WASHINGTON (Reuters) - China is still years away from being able to field a stealth aircraft, despite the disclosure of images indicating that it appears to have a working prototype, Pentagon officials said on Wednesday.
The images have been posted on a number of websites and were published on the front page of The Wall Street Journal on Wednesday. The Pentagon said they appeared to show a Chinese J-20 stealth fighter prototype making a high-speed taxi test.
The disclosure of the photographs comes just days before U.S. Defense Secretary Robert Gates is due to travel to Beijing on Sunday, and analysts could only speculate about the motives for their sudden appearance.
“This might be just a way of demonstrating that whatever obstacles there might have been (to China developing these technologies), they’ve overcome them,” said Randy Schriver, a China expert and former State Department official for Asia.
The pictures are likely to heighten concerns about China’s military buildup, including possible deployment in 2011 of its first aircraft carrier and a new anti-ship ballistic missile seen as a threat to U.S. aircraft carriers.
Some analysts say that the J-20 photos, if authentic, are a strong indicator that China is making faster-than-expected progress in developing a rival to Lockheed Martin’s F-22 Raptor, the world’s only operational stealth fighter designed to evade detection by enemy radar.
But U.S. Vice Admiral David Dorsett, director of naval intelligence, said deployment of the J-20 was years away.
“It’s still not clear to me when it’s going to become operational,” he said. “Developing a stealth capability with a prototype and then integrating that into a combat environment is going to take some time.”
He dismissed any suggestions that the Pentagon had underestimated China’s stealth capability.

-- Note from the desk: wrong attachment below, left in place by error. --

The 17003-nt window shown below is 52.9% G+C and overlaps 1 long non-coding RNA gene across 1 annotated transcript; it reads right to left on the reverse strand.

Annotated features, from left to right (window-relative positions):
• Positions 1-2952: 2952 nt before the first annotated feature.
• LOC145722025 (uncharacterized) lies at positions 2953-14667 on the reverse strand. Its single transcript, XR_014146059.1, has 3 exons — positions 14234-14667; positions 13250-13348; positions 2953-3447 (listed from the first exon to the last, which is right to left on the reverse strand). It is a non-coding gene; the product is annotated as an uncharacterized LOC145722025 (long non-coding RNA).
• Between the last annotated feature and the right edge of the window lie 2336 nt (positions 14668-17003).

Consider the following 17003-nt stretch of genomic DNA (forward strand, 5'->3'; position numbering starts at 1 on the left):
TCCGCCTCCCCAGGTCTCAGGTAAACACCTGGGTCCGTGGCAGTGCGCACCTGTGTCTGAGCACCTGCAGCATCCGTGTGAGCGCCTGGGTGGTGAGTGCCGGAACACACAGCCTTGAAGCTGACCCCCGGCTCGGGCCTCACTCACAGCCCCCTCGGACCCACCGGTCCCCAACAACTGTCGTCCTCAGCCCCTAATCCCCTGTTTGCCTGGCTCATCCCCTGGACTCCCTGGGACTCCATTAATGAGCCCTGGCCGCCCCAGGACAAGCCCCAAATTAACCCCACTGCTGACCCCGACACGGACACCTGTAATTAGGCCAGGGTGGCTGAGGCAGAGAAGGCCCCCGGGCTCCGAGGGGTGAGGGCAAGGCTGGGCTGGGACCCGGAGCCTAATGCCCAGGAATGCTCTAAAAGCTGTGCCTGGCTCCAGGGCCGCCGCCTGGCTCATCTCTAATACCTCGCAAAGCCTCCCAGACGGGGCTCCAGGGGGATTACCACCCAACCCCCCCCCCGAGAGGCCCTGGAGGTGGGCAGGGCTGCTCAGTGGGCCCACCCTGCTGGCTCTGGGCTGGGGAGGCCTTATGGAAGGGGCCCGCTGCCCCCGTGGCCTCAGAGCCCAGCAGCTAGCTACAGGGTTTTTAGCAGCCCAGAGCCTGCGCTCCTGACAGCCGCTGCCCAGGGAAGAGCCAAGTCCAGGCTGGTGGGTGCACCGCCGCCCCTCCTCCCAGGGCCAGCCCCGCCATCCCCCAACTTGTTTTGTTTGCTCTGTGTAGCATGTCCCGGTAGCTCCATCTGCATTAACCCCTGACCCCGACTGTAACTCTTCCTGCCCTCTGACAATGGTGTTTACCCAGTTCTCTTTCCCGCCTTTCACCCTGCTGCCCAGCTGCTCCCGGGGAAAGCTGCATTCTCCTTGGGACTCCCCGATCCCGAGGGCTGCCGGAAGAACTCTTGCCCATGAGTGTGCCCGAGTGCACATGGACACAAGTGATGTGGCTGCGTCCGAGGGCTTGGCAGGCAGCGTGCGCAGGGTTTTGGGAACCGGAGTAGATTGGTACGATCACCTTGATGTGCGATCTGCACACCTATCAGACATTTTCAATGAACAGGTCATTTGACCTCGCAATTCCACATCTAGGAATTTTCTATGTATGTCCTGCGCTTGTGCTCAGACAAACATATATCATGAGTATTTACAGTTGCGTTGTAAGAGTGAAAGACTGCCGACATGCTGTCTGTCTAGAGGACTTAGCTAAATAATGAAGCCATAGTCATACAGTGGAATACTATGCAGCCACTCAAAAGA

Pentagon spokesman Colonel Dave Lapan said China was still having problems with the engines for its previous generation of fighter jets.
“Our assessment of when China might have an operational fifth generation fighter puts it at some point in the future, close to the end of this decade,” Lapan said.
A U.S. intelligence official estimated in May that the J-20 could rival the F-22 Raptor within eight years.
The Raptor is the premier U.S. fighter, with cutting-edge “fifth-generation” features, including shapes, materials and propulsion systems designed to make it appear as small as a swallow on enemy radar screens.
The United States hopes to field a successor to the F-22, known as the F-35, in the coming years, and news of faster-than-expected Chinese stealth technology could add pressure on Lockheed Martin and the Pentagon to speed development.
The revelation comes on the heels of warnings from the head of U.S. forces in the Pacific about China’s new anti-ship ballistic missile, which could target U.S. aircraft carriers.
U.S. officials acknowledge China has moved faster than expected in developing the missile and is now in a position to start deploying it.
Dorsett said it would be a mistake to underestimate China’s military advances, fueled by its fast-growing economy. At the same time, their military capabilities were only a shadow of the U.S. armed forces, he said.
“We see them progressing rather dramatically across a variety of areas, but no, I don’t view them as 10-feet tall,” he said.
Additional reporting by David Alexander; editing by Anthony Boadle